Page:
If your life insurance claim has been denied, you may feel confused and frustrated. After all, the essence of a life insurance policy is in the insurer’s promise to make a payout upon the insured’s death.
Unfortunately, that promise is not always kept. Almost every life insurance policy has a list of exclusions which outline scenarios of when the insurer will not pay the claim. What is alarming is that these reasons not to pay your life insurance benefits can often be interpreted in such a way that almost any death falls outside of the coverage area.
Illegal drug use is one of the reasons the insurance company will not pay your benefits. Keep on reading to find out how to fight this and win your case!
Will life insurance pay/cover for a drug overdose?
When dealing with a claim denial due to marijuana use, the most common reasons insurance companies use for refusing to pay are material misrepresentations on the application and drug exclusions in accidental death cases.
The illegal drug use exclusion states that the insurance company will not pay the claim if the insured’s illegal drug use caused or contributed to the death of the insured. This exclusion can be very broad and can encompass almost all cases where it has been determined that the insured had drugs in his/her system at the time of the death.
What exactly constitutes illegal drug use can be challenged by a life insurance attorney experienced in such cases.
It is not uncommon for insurance companies to deny claims based on the drug use exclusion in cases where the insured had used marijuana prior to his/her death. If marijuana intoxication from cannabis-infused cookies or other edibles is listed as a significant condition contributing to the death in the coroner’s report, the insurer will undoubtedly apply the drug use exclusion as a reason not to pay the claim.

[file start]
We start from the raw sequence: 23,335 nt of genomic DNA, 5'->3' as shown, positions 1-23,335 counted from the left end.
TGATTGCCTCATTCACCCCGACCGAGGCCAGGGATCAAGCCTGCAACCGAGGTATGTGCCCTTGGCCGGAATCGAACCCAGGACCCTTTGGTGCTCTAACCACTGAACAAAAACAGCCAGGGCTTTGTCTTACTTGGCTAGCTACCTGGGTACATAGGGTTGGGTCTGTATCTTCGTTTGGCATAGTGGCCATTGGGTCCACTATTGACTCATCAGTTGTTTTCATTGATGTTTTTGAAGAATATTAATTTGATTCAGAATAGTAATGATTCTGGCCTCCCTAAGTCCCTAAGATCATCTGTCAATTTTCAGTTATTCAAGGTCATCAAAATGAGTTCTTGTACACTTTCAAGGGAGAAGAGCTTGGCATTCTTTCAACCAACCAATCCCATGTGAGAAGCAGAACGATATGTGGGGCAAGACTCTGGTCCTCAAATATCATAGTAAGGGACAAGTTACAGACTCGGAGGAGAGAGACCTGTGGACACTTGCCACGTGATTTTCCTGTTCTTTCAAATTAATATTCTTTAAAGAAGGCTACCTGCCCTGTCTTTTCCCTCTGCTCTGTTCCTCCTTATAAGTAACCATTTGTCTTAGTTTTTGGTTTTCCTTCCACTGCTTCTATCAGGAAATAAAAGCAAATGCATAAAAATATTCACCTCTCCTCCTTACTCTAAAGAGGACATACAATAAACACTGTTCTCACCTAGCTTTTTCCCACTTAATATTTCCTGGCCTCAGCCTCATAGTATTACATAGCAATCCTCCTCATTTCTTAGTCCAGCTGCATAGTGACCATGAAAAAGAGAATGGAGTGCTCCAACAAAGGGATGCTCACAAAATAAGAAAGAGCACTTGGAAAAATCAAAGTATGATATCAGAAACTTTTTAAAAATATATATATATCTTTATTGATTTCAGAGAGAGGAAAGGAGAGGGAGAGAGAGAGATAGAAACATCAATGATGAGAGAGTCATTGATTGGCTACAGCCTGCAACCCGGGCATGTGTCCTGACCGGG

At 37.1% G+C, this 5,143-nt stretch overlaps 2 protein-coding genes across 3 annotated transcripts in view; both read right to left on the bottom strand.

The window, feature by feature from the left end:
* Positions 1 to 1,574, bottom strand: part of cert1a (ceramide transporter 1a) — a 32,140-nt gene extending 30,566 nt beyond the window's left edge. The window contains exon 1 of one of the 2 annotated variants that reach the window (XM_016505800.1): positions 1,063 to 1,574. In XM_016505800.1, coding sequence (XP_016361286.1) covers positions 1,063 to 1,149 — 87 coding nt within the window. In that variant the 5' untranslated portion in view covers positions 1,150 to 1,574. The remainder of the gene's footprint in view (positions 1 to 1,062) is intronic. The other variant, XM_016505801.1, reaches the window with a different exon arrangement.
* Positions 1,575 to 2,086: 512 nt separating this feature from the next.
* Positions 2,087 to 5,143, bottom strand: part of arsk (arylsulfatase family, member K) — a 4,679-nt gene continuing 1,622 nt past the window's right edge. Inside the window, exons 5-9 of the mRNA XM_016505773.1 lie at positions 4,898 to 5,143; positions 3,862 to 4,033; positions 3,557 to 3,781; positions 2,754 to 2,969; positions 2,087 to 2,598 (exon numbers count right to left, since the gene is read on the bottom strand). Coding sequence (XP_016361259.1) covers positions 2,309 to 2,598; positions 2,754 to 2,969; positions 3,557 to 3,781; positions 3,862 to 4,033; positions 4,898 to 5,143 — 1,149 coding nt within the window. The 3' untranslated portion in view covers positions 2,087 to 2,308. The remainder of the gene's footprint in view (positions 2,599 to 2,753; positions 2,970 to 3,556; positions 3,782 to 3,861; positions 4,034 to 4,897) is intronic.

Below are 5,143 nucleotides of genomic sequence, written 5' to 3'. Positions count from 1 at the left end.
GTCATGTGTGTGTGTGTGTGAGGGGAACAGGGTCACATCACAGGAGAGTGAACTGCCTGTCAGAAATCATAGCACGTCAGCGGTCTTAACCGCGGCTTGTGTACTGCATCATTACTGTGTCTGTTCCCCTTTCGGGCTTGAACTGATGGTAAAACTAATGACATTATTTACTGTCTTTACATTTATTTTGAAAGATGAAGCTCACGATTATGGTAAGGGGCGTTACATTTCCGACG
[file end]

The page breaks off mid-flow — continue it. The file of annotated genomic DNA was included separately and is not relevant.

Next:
Material Misrepresentations on the Application
When people apply for life insurance, they are asked to complete an application and answer several medical questions.
Applicants are expected to provide honest answers on which insurance companies rely when they issue policies. Where a question on the application asks about the insured’s drug use or prescription medication use, cannabis use should be disclosed. Since life insurance companies are not required by law to investigate the medical history of an applicant prior to issuing a policy, they generally take an applicant’s answers as true and correct.
If the insured dies within the first two years from the date the policy was issued, the insurance company will check the insured’s medical records to see if there are any inconsistencies with the answers provided on the application. Thus, if the insured used cannabis and did not disclose it on the application, the insurer may treat the nondisclosure as a material misrepresentation and deny the claim.
The outcome will depend on the laws of the state where the policy was sold.
If the policy was taken out in one of the states where cannabis use is legalized, the denial should be challenged. A life insurance lawyer experienced in this field will help you fight your unfairly denied claim.